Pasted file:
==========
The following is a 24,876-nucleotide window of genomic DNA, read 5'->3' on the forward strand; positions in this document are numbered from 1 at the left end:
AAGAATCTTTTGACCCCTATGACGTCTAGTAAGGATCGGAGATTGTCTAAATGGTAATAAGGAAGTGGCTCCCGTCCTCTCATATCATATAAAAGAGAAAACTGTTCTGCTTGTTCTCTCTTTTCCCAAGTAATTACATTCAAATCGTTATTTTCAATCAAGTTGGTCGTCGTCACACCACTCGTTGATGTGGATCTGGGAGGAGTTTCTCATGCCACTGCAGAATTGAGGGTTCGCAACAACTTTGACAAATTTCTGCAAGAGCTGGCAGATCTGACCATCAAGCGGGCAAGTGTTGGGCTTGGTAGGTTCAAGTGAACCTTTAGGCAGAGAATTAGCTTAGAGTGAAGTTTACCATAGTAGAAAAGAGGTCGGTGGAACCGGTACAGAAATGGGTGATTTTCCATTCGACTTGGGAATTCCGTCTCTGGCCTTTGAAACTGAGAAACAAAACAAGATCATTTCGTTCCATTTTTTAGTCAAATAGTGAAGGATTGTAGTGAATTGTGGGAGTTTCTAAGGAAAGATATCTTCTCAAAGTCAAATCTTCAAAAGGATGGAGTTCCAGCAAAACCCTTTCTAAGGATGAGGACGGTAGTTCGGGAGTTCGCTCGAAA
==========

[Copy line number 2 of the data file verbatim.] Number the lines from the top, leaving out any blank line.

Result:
AAGAATCTTTTGACCCCTATGACGTCTAGTAAGGATCGGAGATTGTCTAAATGGTAATAAGGAAGTGGCTCCCGTCCTCTCATATCATATAAAAGAGAAAACTGTTCTGCTTGTTCTCTCTTTTCCCAAGTAATTACATTCAAATCGTTATTTTCAATCAAGTTGGTCGTCGTCACACCACTCGTTGATGTGGATCTGGGAGGAGTTTCTCATGCCACTGCAGAATTGAGGGTTCGCAACAACTTTGACAAATTTCTGCAAGAGCTGGCAGATCTGACCATCAAGCGGGCAAGTGTTGGGCTTGGTAGGTTCAAGTGAACCTTTAGGCAGAGAATTAGCTTAGAGTGAAGTTTACCATAGTAGAAAAGAGGTCGGTGGAACCGGTACAGAAATGGGTGATTTTCCATTCGACTTGGGAATTCCGTCTCTGGCCTTTGAAACTGAGAAACAAAACAAGATCATTTCGTTCCATTTTTTAGTCAAATAGTGAAGGATTGTAGTGAATTGTGGGAGTTTCTAAGGAAAGATATCTTCTCAAAGTCAAATCTTCAAAAGGATGGAGTTCCAGCAAAACCCTTTCTAAGGATGAGGACGGTAGTTCGGGAGTTCGCTCGAAA